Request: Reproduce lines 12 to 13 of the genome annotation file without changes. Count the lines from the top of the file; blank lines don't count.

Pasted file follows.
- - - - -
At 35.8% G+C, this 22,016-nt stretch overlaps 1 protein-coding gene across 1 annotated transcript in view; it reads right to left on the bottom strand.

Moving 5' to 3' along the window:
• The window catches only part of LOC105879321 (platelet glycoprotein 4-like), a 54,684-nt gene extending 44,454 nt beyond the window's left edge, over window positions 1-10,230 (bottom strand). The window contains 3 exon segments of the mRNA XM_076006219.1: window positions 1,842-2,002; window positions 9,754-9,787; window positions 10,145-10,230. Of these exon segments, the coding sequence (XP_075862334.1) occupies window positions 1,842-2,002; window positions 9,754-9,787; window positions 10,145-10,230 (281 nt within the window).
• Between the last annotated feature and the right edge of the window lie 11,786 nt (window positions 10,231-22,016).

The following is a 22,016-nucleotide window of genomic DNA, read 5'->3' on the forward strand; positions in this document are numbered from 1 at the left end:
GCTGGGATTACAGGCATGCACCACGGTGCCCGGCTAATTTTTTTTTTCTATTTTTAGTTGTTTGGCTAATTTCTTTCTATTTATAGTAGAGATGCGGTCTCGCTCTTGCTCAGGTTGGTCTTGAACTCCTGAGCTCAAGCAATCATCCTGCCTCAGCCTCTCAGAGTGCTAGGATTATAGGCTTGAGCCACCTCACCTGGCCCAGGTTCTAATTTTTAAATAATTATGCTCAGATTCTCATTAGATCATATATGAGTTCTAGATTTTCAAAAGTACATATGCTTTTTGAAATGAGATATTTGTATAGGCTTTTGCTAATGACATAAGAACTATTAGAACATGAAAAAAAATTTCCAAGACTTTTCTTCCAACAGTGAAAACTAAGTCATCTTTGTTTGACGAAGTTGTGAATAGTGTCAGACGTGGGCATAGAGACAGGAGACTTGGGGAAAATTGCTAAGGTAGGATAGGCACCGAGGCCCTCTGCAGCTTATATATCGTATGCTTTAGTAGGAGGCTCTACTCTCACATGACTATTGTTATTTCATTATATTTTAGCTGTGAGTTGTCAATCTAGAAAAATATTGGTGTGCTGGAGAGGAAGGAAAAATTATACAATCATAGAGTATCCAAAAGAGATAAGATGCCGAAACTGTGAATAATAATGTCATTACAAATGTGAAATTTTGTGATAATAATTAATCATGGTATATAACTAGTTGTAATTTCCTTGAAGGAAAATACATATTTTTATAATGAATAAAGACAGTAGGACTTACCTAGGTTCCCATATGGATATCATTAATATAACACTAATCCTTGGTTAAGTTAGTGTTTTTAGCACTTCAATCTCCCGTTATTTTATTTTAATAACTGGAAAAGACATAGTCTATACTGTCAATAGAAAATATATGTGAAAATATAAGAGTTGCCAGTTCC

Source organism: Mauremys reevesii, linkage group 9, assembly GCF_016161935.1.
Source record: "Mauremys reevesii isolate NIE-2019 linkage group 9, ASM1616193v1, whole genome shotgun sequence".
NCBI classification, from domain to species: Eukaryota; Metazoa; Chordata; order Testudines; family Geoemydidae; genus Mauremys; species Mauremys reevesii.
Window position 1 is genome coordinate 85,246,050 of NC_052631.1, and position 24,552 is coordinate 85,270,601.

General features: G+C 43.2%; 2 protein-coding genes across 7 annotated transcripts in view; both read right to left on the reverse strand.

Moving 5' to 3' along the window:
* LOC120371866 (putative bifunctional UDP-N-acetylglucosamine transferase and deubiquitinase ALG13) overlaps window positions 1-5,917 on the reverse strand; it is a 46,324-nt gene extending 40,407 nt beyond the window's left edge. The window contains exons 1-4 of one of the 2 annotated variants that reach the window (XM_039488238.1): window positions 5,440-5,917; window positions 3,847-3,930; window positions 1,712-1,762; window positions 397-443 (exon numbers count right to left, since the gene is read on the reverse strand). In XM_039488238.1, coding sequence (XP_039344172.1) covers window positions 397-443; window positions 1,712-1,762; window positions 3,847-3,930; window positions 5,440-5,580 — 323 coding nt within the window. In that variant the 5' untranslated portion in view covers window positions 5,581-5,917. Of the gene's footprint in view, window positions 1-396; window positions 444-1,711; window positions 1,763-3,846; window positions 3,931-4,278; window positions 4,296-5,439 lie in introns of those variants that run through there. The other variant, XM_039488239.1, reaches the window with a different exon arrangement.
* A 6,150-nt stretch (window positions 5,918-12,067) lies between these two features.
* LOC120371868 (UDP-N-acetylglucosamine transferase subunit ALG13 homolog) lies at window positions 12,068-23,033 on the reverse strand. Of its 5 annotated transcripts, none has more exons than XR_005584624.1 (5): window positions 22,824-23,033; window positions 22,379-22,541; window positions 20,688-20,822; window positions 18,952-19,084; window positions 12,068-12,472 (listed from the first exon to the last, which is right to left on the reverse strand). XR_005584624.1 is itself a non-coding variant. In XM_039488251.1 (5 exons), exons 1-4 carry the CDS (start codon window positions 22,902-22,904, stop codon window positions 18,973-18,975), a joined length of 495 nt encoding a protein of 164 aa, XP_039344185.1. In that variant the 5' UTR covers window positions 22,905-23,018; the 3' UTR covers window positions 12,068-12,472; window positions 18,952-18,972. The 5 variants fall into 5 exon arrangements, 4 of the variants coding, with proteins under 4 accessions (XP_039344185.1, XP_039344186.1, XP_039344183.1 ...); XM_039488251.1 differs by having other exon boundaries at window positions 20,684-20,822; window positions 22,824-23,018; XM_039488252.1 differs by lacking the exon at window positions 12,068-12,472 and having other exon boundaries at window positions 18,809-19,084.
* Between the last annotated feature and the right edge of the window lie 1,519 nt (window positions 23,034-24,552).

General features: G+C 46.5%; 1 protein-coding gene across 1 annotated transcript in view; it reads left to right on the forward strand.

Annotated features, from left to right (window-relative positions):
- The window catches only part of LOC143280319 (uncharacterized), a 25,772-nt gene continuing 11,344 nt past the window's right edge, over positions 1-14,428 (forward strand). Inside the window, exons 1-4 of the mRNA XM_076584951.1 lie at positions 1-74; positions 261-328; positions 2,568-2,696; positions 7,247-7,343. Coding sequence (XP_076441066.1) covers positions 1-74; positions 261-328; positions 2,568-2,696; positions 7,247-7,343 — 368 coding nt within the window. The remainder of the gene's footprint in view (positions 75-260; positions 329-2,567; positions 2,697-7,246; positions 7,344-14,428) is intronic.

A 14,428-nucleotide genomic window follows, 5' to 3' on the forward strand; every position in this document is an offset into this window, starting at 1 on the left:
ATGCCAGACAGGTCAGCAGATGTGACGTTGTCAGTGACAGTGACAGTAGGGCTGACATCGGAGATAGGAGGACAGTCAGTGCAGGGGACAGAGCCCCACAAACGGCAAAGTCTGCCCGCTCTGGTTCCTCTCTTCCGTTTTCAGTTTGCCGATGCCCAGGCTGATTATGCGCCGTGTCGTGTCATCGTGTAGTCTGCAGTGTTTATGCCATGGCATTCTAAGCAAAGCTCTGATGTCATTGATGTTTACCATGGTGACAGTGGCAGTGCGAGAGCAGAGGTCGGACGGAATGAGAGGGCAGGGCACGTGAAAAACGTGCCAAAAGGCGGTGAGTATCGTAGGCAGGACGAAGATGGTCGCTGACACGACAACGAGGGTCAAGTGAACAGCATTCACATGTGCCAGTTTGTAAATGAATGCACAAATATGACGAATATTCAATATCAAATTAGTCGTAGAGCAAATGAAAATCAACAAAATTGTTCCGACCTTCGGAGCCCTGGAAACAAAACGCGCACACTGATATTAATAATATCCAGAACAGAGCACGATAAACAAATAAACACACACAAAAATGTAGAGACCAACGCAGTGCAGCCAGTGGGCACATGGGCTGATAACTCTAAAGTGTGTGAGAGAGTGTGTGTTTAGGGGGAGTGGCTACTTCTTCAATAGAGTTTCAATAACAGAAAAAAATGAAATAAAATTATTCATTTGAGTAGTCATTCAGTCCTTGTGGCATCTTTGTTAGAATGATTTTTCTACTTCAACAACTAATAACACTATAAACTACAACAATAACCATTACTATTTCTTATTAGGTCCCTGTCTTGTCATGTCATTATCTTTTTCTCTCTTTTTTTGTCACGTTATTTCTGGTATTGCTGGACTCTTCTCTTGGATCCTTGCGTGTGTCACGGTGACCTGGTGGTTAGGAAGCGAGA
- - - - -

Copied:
Moving 5' to 3' along the window:
* LOC120371866 (putative bifunctional UDP-N-acetylglucosamine transferase and deubiquitinase ALG13) overlaps window positions 1-5,917 on the reverse strand; it is a 46,324-nt gene extending 40,407 nt beyond the window's left edge. The window contains exons 1-4 of one of the 2 annotated variants that reach the window (XM_039488238.1): window positions 5,440-5,917; window positions 3,847-3,930; window positions 1,712-1,762; window positions 397-443 (exon numbers count right to left, since the gene is read on the reverse strand). In XM_039488238.1, coding sequence (XP_039344172.1) covers window positions 397-443; window positions 1,712-1,762; window positions 3,847-3,930; window positions 5,440-5,580 — 323 coding nt within the window. In that variant the 5' untranslated portion in view covers window positions 5,581-5,917. Of the gene's footprint in view, window positions 1-396; window positions 444-1,711; window positions 1,763-3,846; window positions 3,931-4,278; window positions 4,296-5,439 lie in introns of those variants that run through there. The other variant, XM_039488239.1, reaches the window with a different exon arrangement.